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The structure of ownership and control

Ownership

The ownership structure which emerged after the accelerated privatisation process reflected the Government’s desire to establish a base of core owners. At the onset of the process, smaller enterprises were sold by auction. Nearly all of these smaller companies were privatised by the end of 1994. The privatisation of medium and larger state owned enterprises took longer to get under way. At the end of 1992, only seven of these companies had transferred ownership through management and employee buy-outs. One of the key features of the Estonian privatisation process was that the tender method borrowed from Treuhand (the agency that privatised East German enterprises) resulted in the majority of sales going to outside investors (both Estonian and foreign private companies).

The Estonian Privatisation Agency, created in 1993, in charge of co-ordinating the privatisation process, saw 70 per cent of the companies it privatised go to foreign owners. Estonia imposed no restrictions on foreign initial ownership of its privatised SOEs. On the contrary it was believed that “outsiders tended to bring modern management and marketing skills as well as capacity to make capital investment, all of which were crucial for an effective turnaround” (Estonia Institute, 1999).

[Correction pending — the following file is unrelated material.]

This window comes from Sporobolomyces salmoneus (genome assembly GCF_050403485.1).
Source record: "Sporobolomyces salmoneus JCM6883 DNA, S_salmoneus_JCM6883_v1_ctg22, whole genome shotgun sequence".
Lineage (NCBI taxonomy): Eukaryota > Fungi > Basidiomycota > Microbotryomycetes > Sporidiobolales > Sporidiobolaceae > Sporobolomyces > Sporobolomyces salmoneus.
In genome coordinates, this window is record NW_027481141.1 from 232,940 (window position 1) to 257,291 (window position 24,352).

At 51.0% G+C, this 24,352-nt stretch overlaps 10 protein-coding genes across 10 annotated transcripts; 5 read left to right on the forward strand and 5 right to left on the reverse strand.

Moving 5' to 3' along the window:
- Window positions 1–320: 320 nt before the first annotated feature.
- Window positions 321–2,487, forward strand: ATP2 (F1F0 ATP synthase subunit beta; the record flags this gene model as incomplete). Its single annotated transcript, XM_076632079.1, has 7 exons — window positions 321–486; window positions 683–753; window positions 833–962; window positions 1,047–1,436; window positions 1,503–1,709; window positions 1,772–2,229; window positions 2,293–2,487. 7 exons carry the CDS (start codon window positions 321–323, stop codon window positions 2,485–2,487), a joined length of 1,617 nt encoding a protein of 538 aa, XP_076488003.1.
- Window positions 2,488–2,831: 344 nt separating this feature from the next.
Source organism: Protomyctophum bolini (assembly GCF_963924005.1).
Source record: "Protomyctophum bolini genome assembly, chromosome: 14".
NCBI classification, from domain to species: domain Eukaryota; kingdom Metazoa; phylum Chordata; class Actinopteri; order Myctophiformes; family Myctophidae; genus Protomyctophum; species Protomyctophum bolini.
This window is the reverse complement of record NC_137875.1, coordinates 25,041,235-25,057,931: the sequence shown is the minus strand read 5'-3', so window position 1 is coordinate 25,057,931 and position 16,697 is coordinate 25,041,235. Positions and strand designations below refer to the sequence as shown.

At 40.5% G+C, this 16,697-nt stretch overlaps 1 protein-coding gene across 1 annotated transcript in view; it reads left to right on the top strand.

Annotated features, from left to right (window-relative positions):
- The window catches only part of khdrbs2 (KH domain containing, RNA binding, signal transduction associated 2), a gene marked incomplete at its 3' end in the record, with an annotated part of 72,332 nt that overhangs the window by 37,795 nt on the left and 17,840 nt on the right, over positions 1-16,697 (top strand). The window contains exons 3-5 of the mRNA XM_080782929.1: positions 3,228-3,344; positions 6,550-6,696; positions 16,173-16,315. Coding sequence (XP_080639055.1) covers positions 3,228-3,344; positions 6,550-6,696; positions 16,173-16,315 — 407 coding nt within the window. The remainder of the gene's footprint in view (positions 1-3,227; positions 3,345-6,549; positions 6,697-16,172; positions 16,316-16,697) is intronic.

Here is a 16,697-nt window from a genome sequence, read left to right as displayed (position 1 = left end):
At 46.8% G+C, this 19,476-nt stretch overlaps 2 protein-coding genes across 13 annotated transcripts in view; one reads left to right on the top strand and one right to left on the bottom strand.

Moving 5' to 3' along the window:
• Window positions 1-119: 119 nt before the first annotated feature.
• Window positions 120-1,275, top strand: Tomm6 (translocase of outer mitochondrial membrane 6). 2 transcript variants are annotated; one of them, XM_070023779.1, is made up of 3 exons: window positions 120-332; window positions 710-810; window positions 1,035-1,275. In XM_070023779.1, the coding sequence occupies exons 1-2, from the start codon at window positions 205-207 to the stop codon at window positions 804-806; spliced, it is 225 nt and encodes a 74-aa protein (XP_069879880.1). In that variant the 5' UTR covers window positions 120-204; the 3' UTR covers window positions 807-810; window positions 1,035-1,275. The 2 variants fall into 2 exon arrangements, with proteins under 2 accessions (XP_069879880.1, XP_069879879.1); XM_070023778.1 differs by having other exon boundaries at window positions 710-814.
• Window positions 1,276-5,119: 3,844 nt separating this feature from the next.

Currently, seven of the listed companies have a domestic controlling owner with more than 50% ownership, another two have domestic ownership reaching over 40%. The other companies have a slightly more dispersed ownership structure, with two to four main

,1

Figure 2.1. Investment in Tallinn securities market by country

1. Figures provided by Estonian authorities, as of 1 February 2010.

owners. Although the documentation provided by Estonian authorities suggests that there is some limited overlapping of significant owners of companies, complex ownership structures are not a prevalent feature of the market. Shareholders with less than 5 per cent of shares in individual companies represent 27 per cent of all shares in the market. The Estonian Central Register of Securities, the main register of the state, administers share registers of all joint-stock companies operating in Estonia and all securities and pension accounts opened in Estonia.

 
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